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Published: January 31, 2017

For UT Junior, Vlogging is More Than a Hobby

Julia Boorse ’17, a UT junior who graduates in December, does not just give campus tours for Admissions as a Spartan Ambassador or oversee students living on campus as a resident assistant. She’s been hosting a YouTube channel for the last eight years, and is known by her more than 65,800 subscribers as Julhippo.

“I started making videos in 2009, when I was only in eighth grade,” said Boorse. “I didn’t take it very seriously until I got later in high school, and I realized this was something I want to be doing for a long time. It’s not just a hobby.”

Since coming to UT, Boorse said she tried to post at least once a week. Video content is entertaining in nature with viewer favorites ranging from “If School Dress Codes Applied Everywhere” to “Top Signs a Girl Likes You” and “Pranking my crush with Justin Bieber ‘Let Me Love You’ Lyrics.”

“I notice trends around me — in a lot of other YouTubers and in pop culture — and I try to create an idea off of that that I think people will want to watch and share with their friends,” said Boorse. When she first started out, vlogs on makeup and fashion were trendy but she knew it wasn’t a good fit for her. And it is a good lesson for others interested in starting their own channel.

“Make videos that you want to make, because you can’t fake it,” Boorse said.

With almost a million views on her most popular post, she should know. Her combined views from all her videos are around 7.2 million. She hopes to top 10 million by the end of the year along with reaching 100,000 subscribers.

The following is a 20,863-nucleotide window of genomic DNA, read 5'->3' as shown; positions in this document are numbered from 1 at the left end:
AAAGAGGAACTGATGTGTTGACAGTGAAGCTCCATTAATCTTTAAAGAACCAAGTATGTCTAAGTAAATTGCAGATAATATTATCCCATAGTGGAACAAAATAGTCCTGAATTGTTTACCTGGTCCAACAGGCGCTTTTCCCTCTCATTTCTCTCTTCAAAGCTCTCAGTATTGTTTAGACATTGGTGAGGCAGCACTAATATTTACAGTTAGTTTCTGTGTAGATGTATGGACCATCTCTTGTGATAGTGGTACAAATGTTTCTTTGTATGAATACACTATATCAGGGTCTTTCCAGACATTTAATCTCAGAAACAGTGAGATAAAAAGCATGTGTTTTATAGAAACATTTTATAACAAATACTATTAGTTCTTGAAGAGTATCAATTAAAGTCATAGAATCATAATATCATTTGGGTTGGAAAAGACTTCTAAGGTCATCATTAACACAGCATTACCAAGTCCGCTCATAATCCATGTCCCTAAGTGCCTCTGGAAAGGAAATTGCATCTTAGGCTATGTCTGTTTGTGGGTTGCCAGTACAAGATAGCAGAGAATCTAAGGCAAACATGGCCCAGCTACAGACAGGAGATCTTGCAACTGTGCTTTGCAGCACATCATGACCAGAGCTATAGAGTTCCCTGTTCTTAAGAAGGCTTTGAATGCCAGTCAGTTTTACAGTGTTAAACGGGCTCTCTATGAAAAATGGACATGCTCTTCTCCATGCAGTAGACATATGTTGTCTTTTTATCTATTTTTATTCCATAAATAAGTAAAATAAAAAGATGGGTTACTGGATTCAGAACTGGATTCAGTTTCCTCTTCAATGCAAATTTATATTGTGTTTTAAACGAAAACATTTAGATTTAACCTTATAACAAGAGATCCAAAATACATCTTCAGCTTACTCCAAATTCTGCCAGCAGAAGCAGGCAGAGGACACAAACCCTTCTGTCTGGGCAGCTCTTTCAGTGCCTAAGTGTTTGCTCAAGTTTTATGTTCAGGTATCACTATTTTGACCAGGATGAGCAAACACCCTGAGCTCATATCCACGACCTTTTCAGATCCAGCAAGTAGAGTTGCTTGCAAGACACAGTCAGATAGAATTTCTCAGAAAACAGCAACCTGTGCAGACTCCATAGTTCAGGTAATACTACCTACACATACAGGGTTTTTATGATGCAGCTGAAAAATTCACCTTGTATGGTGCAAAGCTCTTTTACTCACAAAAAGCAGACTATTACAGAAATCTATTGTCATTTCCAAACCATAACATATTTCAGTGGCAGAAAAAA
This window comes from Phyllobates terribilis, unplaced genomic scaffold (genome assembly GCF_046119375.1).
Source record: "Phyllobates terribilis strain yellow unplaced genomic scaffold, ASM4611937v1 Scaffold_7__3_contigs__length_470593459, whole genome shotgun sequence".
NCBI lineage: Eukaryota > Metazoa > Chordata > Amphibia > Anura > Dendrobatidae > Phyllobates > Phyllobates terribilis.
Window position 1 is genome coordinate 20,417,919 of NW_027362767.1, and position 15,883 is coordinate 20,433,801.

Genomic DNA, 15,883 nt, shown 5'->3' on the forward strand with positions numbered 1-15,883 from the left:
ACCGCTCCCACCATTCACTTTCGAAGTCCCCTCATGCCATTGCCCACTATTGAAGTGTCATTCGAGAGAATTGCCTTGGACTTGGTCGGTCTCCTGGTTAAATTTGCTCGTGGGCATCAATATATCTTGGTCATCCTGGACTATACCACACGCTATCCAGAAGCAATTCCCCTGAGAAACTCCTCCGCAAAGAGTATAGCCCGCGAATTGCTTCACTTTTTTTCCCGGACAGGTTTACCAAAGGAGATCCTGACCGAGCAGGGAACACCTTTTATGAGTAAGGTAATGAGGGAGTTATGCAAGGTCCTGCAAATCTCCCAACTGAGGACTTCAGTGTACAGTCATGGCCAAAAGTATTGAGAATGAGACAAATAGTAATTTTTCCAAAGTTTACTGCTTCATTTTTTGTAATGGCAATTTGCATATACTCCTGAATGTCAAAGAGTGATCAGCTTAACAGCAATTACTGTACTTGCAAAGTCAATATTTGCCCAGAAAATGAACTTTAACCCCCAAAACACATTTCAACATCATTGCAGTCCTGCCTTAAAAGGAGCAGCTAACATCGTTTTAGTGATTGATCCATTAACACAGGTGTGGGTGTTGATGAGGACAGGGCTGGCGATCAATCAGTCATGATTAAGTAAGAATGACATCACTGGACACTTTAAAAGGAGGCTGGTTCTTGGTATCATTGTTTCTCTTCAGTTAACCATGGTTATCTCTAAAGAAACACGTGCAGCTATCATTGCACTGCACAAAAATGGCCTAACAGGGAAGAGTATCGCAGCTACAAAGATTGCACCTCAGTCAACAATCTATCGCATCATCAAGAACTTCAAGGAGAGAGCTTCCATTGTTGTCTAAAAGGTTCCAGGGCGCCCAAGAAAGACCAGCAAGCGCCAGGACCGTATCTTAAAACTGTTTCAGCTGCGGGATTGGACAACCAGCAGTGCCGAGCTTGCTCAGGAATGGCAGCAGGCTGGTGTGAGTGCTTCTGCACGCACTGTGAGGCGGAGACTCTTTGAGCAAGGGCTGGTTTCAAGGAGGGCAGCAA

“I’m very goal-oriented,” said Boorse, an advertising and public relations major and member of UT Entrepreneurs.

She’s also organized and disciplined. To run a successful YouTube page requires much more than sitting behind a camera and talking. There is planning and creating the content, then editing and posting and answering emails from fans and business contacts. Her UT class in digital arts gave her Photoshop and Illustrator skills she uses to create the thumbnail images on her pages. In her Media Creativity course she learned how there are layers to the creative process and how production value can mean the difference between a viral video and a dud.

“I don’t think people realize the business side that goes into it. It’s not just creating the content. It’s also using search engine optimization to make sure your content is going to reach as many people as it can,” she said. “It’s also researching what other YouTubers are doing. It’s responding to business emails. I have companies reach out almost every day to ask if I want to do sponsorships with them.”

It’s like having another part-time job, and since she has paid advertisers, there is a financial reward too.

“I make money, and it’s something I love doing,” Boorse said. “I’m definitely lucky.”

While Boorse would love to grow her channel full-time, she said the reality of that is pretty challenging. So after graduation, she is looking for a creative advertising agency where she can help create viral videos and fun campaigns.

One of her takeaways from her experience so far has been the acknowledgment of responsibility for her voice.

“I know whether I like it or not people are looking up to me online, and that’s kinda scary,” said Boorse, who has been recognized on the street by her subscribers. “I’m just some random person from (Pen Argyl), Pennsylvania, and all these people are watching — it’s crazy.”

She said the majority of her audience is younger than her, so she always tries to include some type of advice, even if it’s an entertainment video.

“I have to be careful with every single thing I’m doing and posting and try to make a positive impact.”

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